Because “do as I say, not as I do” doesn’t work.

the kid

I come from the time where kids were raised in the way of “do as I say, not as I do.” And while that worked (kinda) for my parents, I don’t want that to be the way I parent. I mean, I know that sometimes the kid just have to do something, “because I said so,” however, if I want him to do something the “right way,” I feel I’d better be providing a good example of what the “right way” is.

Want him to eat his vegetables? I’d better be eating mine.

Want him to watch less TV and read more? I’d better have a book in my hand, more often than the remote.

Want him to do his chores, before playtime? Then the kitchen should be clean, before I logon to Facebook.

Want him to turn off the video games and go outside and play? I’d better be turning off the computer and getting some sort of physical activity in as well.

I could go on and on, with example after example – but I think you get what I’m trying to say.

You see, as easy as it is to say, “I’m the parent, and you do what I tell you to do,” It’s easier – in the long run – to provide a good example of what “doing the right thing is.” If you want kids to choose to do the right thing – you have to show them how, in addition to telling them.

Childhood Adventures


The other night, I was watching The Goonies (Best. Movie. Ever.) and it had me all nostalgic for the adventures of my childhood. When I was a kid, we used to trek all over the neighborhood. All was fair game, nowhere off limits – as long as we were home before the streetlights came on.

Unfortunately, these days, I feel like we can’t even let our kids out of our sights, for fear that they’ll be taken, or even killed. Watching the news lately, makes me feel like the bad guys have won. I hate that my son can’t have the same type of wonderful, adventure-filled childhood that I did. I hate it. And, I don’t know what to do about it. How can I let him have the space to grow, without compromising his safety? I don’t want to be a helicopter parent, but I don’t want him in danger either. What do I do? What do you do, to ensure your children’s safety, but still let them have “fun?”

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5 Tips for the Working Mom Looking for Work-Life Balance

It’s hard being a working mom. Millions of women, do it every day, but figuring out a way to balance work and home life, escapes most of us.

Between meeting deadlines for work, caring for their children, spouse and home – we certainly have a lot on our plates. So much so, that at times, it feels like we’re tying to keep all the plates spinning at the same time. It even seems like we’re working two, three or even four jobs at once!

Some days are better than others, when you may feel like you have everything smoothly, and other days you may feel like nothing is going right.

But with careful preparation and scheduling, working moms can make your days – and nights – run a bit more seamlessly.

Here are a few tips, to help you out:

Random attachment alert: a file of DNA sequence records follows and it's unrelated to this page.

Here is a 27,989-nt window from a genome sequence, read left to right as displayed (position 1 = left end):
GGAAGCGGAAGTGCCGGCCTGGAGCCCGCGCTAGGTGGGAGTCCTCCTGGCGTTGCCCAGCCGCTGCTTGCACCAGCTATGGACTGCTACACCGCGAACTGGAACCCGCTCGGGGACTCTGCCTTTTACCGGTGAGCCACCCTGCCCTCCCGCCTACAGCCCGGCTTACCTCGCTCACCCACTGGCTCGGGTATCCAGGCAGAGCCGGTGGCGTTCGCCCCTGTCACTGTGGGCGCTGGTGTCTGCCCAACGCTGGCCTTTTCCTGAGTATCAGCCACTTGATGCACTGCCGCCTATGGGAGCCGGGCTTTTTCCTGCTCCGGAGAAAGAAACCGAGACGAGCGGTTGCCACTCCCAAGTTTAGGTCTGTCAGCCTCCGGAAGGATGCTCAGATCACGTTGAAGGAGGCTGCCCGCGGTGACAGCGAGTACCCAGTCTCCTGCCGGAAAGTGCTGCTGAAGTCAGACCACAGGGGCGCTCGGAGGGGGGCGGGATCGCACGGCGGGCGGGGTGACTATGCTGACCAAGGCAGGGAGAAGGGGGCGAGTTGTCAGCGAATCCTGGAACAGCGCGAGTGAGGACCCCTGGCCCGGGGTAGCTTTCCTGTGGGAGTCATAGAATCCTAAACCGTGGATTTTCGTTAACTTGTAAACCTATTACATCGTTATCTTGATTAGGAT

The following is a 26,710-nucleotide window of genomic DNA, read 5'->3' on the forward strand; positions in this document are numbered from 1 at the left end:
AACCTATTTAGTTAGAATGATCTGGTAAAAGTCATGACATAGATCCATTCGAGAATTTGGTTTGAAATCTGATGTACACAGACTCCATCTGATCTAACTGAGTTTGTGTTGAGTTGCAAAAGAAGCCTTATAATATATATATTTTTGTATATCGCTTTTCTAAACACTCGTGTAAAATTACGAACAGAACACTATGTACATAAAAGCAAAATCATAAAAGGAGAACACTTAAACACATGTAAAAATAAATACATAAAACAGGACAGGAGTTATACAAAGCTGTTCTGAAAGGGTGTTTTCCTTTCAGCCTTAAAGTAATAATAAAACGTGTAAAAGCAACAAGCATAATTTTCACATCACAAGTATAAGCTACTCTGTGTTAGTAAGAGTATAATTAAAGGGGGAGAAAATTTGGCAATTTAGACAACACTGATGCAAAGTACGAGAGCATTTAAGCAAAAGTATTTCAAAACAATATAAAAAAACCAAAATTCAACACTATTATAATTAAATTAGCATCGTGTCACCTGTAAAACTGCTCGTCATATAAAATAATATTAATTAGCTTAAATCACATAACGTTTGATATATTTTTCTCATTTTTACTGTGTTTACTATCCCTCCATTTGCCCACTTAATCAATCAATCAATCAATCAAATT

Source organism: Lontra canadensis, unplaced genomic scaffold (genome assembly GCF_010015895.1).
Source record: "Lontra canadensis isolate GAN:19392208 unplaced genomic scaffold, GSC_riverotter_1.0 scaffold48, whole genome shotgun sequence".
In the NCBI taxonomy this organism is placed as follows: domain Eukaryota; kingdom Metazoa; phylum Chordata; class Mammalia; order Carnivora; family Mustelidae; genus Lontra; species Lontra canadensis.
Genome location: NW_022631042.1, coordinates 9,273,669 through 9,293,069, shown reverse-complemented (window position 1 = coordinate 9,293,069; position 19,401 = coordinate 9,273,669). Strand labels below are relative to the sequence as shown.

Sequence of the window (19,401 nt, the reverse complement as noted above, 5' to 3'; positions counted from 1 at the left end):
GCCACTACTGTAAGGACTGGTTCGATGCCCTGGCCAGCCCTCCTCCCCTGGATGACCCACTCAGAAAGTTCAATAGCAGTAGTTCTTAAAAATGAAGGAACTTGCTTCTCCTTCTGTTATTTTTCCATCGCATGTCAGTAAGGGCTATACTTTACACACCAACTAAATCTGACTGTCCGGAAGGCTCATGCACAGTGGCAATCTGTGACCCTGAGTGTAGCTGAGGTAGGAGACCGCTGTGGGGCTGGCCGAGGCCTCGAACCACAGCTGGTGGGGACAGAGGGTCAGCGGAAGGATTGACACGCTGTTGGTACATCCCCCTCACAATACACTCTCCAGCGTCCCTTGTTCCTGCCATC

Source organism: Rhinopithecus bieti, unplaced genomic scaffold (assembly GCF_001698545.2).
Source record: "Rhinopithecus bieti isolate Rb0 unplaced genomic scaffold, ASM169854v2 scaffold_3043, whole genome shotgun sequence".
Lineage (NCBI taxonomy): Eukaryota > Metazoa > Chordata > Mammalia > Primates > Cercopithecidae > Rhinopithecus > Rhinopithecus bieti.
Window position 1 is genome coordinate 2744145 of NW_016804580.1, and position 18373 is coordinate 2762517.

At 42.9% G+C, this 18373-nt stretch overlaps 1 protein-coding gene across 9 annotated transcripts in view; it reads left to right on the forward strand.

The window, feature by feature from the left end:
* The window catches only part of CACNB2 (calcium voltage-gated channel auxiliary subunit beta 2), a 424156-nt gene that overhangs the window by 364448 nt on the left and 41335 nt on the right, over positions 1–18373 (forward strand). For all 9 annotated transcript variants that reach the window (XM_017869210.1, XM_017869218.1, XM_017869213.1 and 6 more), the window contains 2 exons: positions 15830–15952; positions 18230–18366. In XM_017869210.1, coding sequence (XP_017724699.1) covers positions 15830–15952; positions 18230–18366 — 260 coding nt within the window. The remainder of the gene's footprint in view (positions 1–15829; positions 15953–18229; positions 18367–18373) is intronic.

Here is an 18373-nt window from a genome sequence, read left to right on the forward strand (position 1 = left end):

1. Try not to bring your work home with you. Keeping evenings and weekends somewhat “work-free,” will give you time to get those household tasks done and spend some time with your family, rather it’s watching a movie, playing a game, or going to the park or library.
  2. Prepare meals ahead of time. You can freeze them, and use them for meals during the work week.
  3. Pack lunches and lay out clothing, the night before. That will make your mornings a little more stress-free.
  4. Put essential items (car keys, purse, briefcase, book bags, etc.) in the same place, every evening. You’ll be able to locate them easier, during the morning frenzy.
  5. Be consistent with the bedtime schedule and routine. That way, your children know that it’s almost bedtime.

As working moms, we may never find the formula for a perfect work-life balance, but with a little practice and consistency, things should definitely become a little easier.

Have any tips to add? Let me know in the comments section!

Awesome Resource for Parents of Driving Teens

The weather here in Michigan has been rather wet and miserable lately. Yesterday, on my way home, I saw a teen driver almost get into an accident.  He was looking down at his cell phone when the light turned, and couldn’t stop in time, due to the wet roads.

Let me tell you, it scared me. In six short years, the kid will begin driving. Six. I just hope that’s enough time to instill in him the knowledge he needs to drive safely.

Car crashes are the number one killer of teens. Becoming a safe driver takes years of experience. By being actively involved in their teen’s driving, parents help increase their teen’s safety.

Currently, there is a campaign called the Checkpoints program, that educates parents on how to keep their teen drivers safe while, on the road. This program not only offers helpful tips and facts, but also a free online, interactive Parent/Teen Driving Agreement that can be customized specifically to each of your readers and their teens. Checkpoints has been tested and is effective in helping teens become safer drivers.

Help your teen become a safer independent driver. Create a parent-teen driving agreement today.